Avgas LLC Unveiled
In last weekís blog, I was bemoaning the fact that the FAAís avgas replacement effort had entered the dark phase and itís now impossible to find out much of anything about whatís going on behind closed doors. No one seemed to know anything about a company called Avgas LLC, which is one of five companies to have submitted fuel candidates.
The FAA was of no help and the PR office is now to the point that they donít bother to return queries.†Fortunately, the companyís principal, John Elling, contacted me last week. He gave me a general sketch of what they have in mind. Ellingís Avgas LLC is a tiny startup which is itself working with another startup called XF Technologies.
The company is developing a family of compounds called furoate esters for use as oxygenate blendstock in gasoline and diesel fuels. Think of them as an alternative or an enhancer for ethanol oxygenates and youíre in the ballpark. In fact, XF is pitching furoates as the next generation oxygenate. XF hopes to produce these compounds from cellulosic biomass sources. Elling told me furoate esters have good octane characteristics (and arenít a cetane depressant for diesel), are non-corrosive, hydrophobic and have good lubricity. In short, they look attractive as fuel additives.
XF has in mind producing its furoates from waste biomass using the kind of cellulosic processes that a number of companies are working at perfecting. And therein lies the snag. Although they pencil out well and potentially have attractive economics,†cellulosic processes havenít proven out yet in the real world, at least in terms of efficient production. They may get there, but they arenít quite ready to take on petrochemically produced additives or even traditional fermented ethanol which, as we all know, has its own problems.
Then thereís the question of what the base blendstock would be. Would it be traditional aviation alkylate, which starts with an octane rating in the low to mid 90s? Or would it be a conventional automotive premium blendstock? Elling says the company hasnít gotten that far yet. I sense that there's an assumption that whatever replaces leaded avgas will use aviation alkylate as the base blendstock. Thereís such a deep seated bias against motor gasolines for aviation use that I donít see them even getting any kind of serious consideration in the emerging PAFI process, no matter who proposes them. The non-alkylate exception is Swift Fuel, which is a binary composed of mesitylene and isopentane catalyzed from acetone. The acetone could source from biomass, too, but may be more likely to come from natural gas or traditional petrochemical sources.
To be blunt about it, itís difficult for me to see how fuels like this will make it through the first cut of the FAAís PAFI process. And sorry to say that probably applies to Swift Fuel, too. I just donít see how the mechanism the FAA and the industry has set up would be sensitive to innovation, even if it meant a 25 percent reduction in price. In fact, the PAFI structure seems likely to be completely insensitive to price; it appears structured to obtain a workable fuel with the fewest unknowns and easiest transition into the field. That may not be ideal, but it's not a crazy idea, either. And even though the FAA denies itís picking winners and losers, thatís exactly what itís doing, since itís applying P&L considerations to the selection process. Depending on how thatís weighted in the final decision, it wouldnít be unreasonable to believe that Shell and the consortium of BP, Total and Hjelmco have the inside track. Especially since ConocoPhillips, Exxon and Chevron arenít even in the game.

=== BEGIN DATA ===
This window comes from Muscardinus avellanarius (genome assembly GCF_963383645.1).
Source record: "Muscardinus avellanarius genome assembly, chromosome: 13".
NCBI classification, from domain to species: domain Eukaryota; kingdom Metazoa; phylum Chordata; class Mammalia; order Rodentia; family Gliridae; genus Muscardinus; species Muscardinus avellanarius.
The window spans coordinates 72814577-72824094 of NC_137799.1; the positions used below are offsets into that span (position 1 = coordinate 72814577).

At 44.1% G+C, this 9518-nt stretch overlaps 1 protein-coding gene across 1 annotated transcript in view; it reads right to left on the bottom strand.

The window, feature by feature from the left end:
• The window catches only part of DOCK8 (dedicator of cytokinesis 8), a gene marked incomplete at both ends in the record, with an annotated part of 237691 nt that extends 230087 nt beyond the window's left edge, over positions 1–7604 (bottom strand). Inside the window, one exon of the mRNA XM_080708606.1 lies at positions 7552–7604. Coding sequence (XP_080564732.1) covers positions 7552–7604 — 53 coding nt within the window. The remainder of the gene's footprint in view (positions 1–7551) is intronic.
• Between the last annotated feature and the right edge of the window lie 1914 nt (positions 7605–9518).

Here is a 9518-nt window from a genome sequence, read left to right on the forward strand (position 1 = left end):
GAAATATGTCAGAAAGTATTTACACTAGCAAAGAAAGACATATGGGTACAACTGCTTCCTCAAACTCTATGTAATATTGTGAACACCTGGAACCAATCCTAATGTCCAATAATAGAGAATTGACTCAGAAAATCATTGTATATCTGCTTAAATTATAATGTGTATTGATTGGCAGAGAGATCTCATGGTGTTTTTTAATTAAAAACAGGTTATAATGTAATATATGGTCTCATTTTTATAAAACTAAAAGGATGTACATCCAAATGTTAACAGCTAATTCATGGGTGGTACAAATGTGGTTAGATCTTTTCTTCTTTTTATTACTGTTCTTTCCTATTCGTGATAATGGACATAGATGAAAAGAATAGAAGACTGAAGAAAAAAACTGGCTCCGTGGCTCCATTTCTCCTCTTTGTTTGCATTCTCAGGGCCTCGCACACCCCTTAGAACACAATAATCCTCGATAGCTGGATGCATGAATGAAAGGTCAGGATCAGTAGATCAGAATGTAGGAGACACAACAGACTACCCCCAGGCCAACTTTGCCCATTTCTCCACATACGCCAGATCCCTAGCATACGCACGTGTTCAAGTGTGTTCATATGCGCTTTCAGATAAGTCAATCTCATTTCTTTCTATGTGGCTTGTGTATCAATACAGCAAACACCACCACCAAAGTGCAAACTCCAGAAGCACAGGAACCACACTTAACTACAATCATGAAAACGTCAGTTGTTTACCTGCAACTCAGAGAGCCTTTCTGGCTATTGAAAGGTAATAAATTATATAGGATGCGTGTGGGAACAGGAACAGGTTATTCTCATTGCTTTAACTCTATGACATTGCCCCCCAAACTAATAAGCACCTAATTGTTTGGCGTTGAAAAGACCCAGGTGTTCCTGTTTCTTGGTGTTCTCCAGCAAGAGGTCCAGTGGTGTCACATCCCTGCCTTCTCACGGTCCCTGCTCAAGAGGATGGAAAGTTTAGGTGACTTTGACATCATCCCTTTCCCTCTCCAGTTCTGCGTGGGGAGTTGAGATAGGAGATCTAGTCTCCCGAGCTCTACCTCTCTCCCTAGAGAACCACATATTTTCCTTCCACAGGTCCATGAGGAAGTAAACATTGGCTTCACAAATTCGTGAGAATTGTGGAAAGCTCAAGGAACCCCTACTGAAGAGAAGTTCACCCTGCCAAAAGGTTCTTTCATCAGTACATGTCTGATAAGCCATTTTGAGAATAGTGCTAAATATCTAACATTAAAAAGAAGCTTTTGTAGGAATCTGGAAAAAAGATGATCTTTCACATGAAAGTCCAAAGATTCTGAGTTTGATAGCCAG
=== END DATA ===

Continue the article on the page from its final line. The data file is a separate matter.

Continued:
Too bad this PAFI thing isnít going on five years from now. By then, cellulosic technology may come into its ownóor sink in the tryingóand a truly innovative aviation fuel would have a chance. As it is now, whatever emerges will probably be the fuel that propels the industry into the smoking crater it seems headed for. Gotta hand it to GA; we're really good at finding objections to potentially less expensive solutions in the name of safety, regulatory inertia and good old (expensive) tradition.
When I was talking to my friend, NTSB investigator Bill English, about the Asiana accident investigation, I was kidding him about having too few accidents to investigate. I boldly predicted he might just be able to coast into retirement with no more big accidents to handle.
A text I got from him on Thursday dispelled that notion. He was on his way to Ukraine to provide U.S. participation in the shootdown of MH 17. No oneís really sure what kind of a role the U.S. will have in the actual kicking of tin, although it clearly has a major role in whatís likely to be an intelligence-based crash investigation. Canít call it an accident, obviously. Mass murder would be more appropriate.
In any case, Bill was supposed to be at AirVenture next week to speak about Asiana. As of Sunday, those plans are uncertain. Iíll keep you posted.